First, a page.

“We are concerned about government institutions not working within the law… the courts don’t seem overly concerned,” said Ibra.
Freedom of Assembly
Independent MP Mohamed Nasheed last week submitted a Freedom of Assembly bill to the Parliament in an attempt to provide greater clarifications of the rights and responsibilities of both protesters and those policing them.
The most prominent instances of recent confrontations with the security forces have occurred when anti-government groups have attempted to breach the cordoned off area radiating from Republican square.
Breaches and attempted breaches of this zone have resulted in clashes with security forces, ranging from sit-down protests to the deployment of tear-gas, rubber bullets and high powered hoses.
Nasheed says the bill he is introducing is needed to replace the current regulations concerning freedom of assembly which pre-date the current constitution. These regulations are, he understands, currently the subject of a challenge via public petition in the High Court.
“Several parts [of the current regulations] can be challenged for their constitutionality. I am confident that the larger part of these rules will be null and void. They are obsolete.”
The proposed bill is based largely on the guidelines published in 2010 by the European advisory group on constitutional law, the Venice Commission (officially called the European Commission for Democracy Through Law). The guidelines argue that any restrictions to freedom of assembly must consider legality, necessity and proportionality.
The unusual nature of the country, he argued, requires that “absolute” restrictions on static protests remain around the state’s vital institutions, in particular those areas on Republican Square which affect the security forces’ ability to operationalise. These require an area of 200ft to the front and 50ft to the side of police and military headquarters to be prohibited from static protests, such as sit-downs. Other military barracks require a protective zone of 50ft; other police facilities, 25ft.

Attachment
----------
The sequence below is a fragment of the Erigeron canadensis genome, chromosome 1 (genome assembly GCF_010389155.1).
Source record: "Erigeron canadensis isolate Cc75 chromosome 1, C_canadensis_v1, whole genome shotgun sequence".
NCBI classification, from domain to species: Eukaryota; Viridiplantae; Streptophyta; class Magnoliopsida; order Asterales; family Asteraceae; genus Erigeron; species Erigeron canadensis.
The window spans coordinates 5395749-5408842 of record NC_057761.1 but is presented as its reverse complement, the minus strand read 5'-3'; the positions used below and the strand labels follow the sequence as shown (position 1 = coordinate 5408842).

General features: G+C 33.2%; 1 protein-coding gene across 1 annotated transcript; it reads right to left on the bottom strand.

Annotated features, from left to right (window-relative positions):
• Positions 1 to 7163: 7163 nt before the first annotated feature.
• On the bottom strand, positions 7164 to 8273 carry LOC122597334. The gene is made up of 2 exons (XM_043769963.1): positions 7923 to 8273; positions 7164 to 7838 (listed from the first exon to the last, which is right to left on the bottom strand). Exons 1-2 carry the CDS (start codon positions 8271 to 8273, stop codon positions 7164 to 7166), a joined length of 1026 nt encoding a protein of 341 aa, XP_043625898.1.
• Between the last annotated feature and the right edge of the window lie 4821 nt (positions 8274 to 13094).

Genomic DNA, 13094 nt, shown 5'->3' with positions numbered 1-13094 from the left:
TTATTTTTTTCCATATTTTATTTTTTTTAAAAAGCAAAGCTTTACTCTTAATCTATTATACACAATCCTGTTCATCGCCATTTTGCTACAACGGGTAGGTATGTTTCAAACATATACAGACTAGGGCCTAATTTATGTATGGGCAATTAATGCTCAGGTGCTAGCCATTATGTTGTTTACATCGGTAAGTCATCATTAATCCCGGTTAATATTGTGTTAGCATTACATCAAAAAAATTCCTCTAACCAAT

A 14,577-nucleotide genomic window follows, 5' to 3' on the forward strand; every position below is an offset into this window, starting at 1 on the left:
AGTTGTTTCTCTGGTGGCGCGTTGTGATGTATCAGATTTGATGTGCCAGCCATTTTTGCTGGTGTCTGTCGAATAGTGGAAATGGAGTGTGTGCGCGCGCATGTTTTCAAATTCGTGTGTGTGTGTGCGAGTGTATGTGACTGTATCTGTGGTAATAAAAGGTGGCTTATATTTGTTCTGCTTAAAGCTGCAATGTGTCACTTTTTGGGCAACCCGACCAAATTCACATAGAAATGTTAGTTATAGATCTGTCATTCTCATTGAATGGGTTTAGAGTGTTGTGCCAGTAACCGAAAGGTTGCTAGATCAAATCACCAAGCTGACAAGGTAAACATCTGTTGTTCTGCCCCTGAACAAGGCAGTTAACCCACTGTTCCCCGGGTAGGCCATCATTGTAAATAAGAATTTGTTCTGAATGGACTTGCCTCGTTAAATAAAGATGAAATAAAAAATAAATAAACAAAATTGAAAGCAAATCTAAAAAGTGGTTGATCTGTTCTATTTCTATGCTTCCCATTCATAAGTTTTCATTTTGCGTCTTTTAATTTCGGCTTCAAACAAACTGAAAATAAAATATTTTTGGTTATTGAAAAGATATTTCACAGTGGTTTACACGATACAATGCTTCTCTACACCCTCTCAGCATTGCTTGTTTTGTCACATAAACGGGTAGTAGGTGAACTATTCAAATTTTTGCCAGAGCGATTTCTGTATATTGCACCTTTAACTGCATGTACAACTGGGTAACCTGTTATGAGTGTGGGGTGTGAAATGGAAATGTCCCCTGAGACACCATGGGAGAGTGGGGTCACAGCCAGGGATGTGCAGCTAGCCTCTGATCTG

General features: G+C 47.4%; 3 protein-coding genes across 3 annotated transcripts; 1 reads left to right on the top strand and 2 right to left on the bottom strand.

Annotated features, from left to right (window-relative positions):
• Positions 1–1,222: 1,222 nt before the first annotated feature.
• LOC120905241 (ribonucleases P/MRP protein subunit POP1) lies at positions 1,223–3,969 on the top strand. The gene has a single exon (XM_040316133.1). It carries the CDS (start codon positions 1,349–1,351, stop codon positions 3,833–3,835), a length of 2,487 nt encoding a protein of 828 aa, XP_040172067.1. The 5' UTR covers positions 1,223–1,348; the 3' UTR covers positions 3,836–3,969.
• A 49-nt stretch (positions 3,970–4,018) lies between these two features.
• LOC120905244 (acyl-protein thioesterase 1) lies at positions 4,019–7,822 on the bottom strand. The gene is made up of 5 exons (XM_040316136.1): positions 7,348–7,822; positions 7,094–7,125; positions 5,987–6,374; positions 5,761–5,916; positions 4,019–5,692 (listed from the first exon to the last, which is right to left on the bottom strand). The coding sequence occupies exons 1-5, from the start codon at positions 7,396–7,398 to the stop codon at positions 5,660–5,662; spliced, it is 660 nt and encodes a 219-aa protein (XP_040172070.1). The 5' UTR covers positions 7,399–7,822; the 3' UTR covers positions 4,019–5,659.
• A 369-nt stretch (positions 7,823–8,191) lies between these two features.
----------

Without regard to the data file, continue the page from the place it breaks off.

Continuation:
The police protest on February 7 that led to the downfall of Nasheed’s government took place outside the MNDF’s headquarters.
Additionally, the bill suggests that a minimum distance of 25ft be kept from mosques, schools, hospitals, court buildings, the President’s Office, the President’s house, and from the Parliament. The proposed bill places no restrictions on moving protests.
The only time-based restritions are those that proscribing protests outside of an individual’s home after 10pm, and those that use loudspeakers after 8pm.
Nasheed was also keen to point out that this bill, and the timing of its submission, was unrelated to the current political situation. He stated that he had been working on the bill since 2010 and had completed a first draft last year.
He was realistic, however, about the difficulties the bill would face.
“People who are protesting will be unhappy with any restrictions… but they should respect the rights of others,” said Nasheed.
Due to the current pace of legislative activity, he said that the bill could take up to a year to be passed.
When asked about the likely success of the bill, he said: “I don’t anticipate anything. All I have done is taken the first step.”